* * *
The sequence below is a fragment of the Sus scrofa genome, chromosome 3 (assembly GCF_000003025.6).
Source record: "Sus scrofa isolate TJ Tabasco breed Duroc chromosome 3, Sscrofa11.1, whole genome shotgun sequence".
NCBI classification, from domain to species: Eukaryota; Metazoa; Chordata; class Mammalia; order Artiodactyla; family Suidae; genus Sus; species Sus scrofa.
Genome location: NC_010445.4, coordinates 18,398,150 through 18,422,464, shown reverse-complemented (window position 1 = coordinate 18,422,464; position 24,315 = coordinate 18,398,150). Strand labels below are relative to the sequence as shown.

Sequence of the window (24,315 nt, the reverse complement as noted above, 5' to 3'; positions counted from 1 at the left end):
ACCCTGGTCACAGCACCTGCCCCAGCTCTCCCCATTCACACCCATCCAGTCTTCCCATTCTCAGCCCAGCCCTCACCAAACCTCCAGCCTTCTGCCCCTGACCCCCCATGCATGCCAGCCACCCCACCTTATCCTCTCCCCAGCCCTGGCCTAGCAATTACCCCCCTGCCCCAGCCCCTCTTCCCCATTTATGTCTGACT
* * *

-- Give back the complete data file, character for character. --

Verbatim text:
The sequence below is a fragment of the Sus scrofa genome, chromosome 3 (assembly GCF_000003025.6).
Source record: "Sus scrofa isolate TJ Tabasco breed Duroc chromosome 3, Sscrofa11.1, whole genome shotgun sequence".
NCBI classification, from domain to species: Eukaryota; Metazoa; Chordata; class Mammalia; order Artiodactyla; family Suidae; genus Sus; species Sus scrofa.
Genome location: NC_010445.4, coordinates 18,398,150 through 18,422,464, shown reverse-complemented (window position 1 = coordinate 18,422,464; position 24,315 = coordinate 18,398,150). Strand labels below are relative to the sequence as shown.

Sequence of the window (24,315 nt, the reverse complement as noted above, 5' to 3'; positions counted from 1 at the left end):
ACCCTGGTCACAGCACCTGCCCCAGCTCTCCCCATTCACACCCATCCAGTCTTCCCATTCTCAGCCCAGCCCTCACCAAACCTCCAGCCTTCTGCCCCTGACCCCCCATGCATGCCAGCCACCCCACCTTATCCTCTCCCCAGCCCTGGCCTAGCAATTACCCCCCTGCCCCAGCCCCTCTTCCCCATTTATGTCTGACT